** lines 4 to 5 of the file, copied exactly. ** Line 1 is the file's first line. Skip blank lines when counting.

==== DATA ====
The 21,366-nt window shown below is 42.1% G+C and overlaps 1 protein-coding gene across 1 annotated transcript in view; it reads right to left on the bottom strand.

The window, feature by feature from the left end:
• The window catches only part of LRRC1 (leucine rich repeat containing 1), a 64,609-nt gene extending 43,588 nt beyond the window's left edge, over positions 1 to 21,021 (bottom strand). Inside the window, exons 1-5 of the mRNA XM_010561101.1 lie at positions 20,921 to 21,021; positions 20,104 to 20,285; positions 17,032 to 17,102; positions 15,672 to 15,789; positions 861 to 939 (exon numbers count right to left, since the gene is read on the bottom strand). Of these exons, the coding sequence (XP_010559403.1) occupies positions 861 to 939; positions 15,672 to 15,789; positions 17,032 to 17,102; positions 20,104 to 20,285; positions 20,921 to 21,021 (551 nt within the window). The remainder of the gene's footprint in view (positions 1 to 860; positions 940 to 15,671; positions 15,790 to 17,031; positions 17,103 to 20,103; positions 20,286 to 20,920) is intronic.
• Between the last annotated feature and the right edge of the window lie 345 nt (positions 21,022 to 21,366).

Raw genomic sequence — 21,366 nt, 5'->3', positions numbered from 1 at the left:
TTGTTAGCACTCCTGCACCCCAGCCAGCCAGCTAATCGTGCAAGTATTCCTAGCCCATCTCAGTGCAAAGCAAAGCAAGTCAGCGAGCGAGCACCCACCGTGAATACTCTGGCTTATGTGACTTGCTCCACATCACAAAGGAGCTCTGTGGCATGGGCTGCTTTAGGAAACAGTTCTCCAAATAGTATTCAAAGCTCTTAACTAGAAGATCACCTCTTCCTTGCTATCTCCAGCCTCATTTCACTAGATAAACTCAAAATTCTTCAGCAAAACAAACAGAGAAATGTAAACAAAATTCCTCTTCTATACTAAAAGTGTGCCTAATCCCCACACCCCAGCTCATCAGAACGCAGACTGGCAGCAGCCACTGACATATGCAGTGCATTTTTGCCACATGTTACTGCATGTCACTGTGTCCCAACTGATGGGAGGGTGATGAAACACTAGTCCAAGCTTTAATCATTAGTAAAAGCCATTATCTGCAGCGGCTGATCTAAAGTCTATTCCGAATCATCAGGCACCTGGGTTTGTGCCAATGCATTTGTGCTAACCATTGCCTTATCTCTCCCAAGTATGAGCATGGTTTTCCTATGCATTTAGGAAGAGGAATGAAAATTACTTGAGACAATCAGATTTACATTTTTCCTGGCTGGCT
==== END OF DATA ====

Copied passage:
• Between the last annotated feature and the right edge of the window lie 345 nt (positions 21,022 to 21,366).

Raw genomic sequence — 21,366 nt, 5'->3', positions numbered from 1 at the left: